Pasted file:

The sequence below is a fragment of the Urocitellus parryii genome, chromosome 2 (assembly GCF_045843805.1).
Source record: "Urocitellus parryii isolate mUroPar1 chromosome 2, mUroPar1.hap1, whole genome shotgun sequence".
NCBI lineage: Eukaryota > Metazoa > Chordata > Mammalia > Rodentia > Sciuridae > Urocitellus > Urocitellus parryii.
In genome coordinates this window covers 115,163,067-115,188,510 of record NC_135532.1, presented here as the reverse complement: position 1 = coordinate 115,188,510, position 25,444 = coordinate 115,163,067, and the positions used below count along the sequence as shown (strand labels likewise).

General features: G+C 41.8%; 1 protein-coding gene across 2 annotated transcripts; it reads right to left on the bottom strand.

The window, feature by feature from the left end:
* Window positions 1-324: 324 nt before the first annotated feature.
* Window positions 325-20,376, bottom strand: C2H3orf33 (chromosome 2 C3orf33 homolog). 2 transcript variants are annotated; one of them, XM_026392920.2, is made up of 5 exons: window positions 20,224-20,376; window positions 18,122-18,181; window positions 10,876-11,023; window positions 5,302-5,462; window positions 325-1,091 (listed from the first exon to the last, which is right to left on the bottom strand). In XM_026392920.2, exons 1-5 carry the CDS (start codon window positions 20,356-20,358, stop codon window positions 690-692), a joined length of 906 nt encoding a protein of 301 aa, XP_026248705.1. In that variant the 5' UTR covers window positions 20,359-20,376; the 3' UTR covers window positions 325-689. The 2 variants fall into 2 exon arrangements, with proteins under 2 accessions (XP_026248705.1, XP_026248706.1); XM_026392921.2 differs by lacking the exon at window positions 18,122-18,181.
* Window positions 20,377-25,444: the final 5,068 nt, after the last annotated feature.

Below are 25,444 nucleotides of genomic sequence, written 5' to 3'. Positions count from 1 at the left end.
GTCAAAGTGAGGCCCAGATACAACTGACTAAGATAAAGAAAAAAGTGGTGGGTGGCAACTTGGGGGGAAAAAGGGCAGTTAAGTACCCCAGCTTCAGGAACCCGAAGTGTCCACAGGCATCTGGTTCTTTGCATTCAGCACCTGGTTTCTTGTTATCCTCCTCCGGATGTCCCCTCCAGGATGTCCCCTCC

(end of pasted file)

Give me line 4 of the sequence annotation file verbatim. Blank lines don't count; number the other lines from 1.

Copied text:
In genome coordinates this window covers 115,163,067-115,188,510 of record NC_135532.1, presented here as the reverse complement: position 1 = coordinate 115,188,510, position 25,444 = coordinate 115,163,067, and the positions used below count along the sequence as shown (strand labels likewise).